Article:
The Dow slipped four tenths of a percent, while the S&P 500 closed up fractionally. But the Nasdaq surged, ending one and three quarters of a percent higher.
Michael Vogelzang is chief investment officer at CAPTRUST.
"Clearly, the market is sort of looking at inflation as old news and that worried - and is worried - that the Federal Reserve will continue to tighten interest rates and financial conditions so much that we end up in a recession. So, there's a lot of debate, a lot of discussion, around whether or not we're either already in a recession or one's right around the corner. And there's sort of pros and cons, but today's market activity is very much focused on that. We see energy down a lot, which is, of course, very cyclical. We see other cyclical industries down, materials, and we see things... Actually, the Nasdaq is up, which is typically thought of to be less cyclical. [FLASH] And I think the most important question for investors to decide is to whether or not Apple and Microsoft and Facebook and Amazon and Google and so on actually provide a shelter in an economic storm. And I think, my guess is, that over time, as the economy continues to slow that we're going to see a little more demand for those stocks after they've, since they've sold off so much."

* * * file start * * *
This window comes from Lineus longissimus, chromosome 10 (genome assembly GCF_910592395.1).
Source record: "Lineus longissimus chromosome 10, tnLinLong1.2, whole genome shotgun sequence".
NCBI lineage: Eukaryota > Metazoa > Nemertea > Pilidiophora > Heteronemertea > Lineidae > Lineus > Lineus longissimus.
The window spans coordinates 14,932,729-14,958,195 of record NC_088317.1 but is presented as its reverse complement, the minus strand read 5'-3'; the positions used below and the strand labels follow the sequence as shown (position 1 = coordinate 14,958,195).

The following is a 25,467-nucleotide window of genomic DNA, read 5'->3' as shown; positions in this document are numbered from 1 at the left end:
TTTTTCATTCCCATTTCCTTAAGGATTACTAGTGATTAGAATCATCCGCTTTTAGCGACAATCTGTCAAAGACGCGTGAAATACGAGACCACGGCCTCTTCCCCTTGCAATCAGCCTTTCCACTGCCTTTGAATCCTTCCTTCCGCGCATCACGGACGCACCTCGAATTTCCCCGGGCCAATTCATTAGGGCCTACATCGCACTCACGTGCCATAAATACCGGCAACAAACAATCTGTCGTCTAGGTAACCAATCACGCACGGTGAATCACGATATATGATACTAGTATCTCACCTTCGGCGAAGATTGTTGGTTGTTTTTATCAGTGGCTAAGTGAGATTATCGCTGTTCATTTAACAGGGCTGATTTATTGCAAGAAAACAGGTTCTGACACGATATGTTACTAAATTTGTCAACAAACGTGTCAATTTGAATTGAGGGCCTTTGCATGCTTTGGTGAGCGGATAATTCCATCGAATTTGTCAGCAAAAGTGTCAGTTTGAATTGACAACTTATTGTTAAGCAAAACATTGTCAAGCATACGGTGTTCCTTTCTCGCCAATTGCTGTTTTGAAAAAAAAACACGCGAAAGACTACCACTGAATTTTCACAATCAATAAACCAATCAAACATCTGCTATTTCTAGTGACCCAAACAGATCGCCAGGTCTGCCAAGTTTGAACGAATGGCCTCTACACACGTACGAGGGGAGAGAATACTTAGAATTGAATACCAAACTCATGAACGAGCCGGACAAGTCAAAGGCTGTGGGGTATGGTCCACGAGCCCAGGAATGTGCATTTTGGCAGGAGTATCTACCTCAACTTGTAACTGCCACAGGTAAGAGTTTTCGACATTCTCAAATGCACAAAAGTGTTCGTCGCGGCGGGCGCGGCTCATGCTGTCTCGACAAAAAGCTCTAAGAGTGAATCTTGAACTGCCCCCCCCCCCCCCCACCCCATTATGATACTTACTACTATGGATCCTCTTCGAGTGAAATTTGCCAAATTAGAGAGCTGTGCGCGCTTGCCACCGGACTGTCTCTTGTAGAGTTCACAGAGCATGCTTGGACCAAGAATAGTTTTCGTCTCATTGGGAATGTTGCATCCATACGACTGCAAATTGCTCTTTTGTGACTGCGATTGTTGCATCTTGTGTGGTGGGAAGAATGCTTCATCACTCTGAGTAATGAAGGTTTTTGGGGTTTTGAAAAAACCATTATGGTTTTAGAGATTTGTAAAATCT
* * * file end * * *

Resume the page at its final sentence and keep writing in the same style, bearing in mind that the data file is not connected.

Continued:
All of those Big Tech stocks surged Tuesday, as Apple, Microsoft, Amazon.com, Google-parent Alphabet and Facebook-owner Meta lifted the tech-heavy Nasdaq.
Energy stocks hit five-month lows as recession fears darkened the outlook for oil demand.
And the materials sector was at a more than year low as a slump in metal prices hit mining shares.
Finally, shares of Uber Technologies rose more than 5% after launching its ride-hailing and platform in Israel, as it continues to expand globally.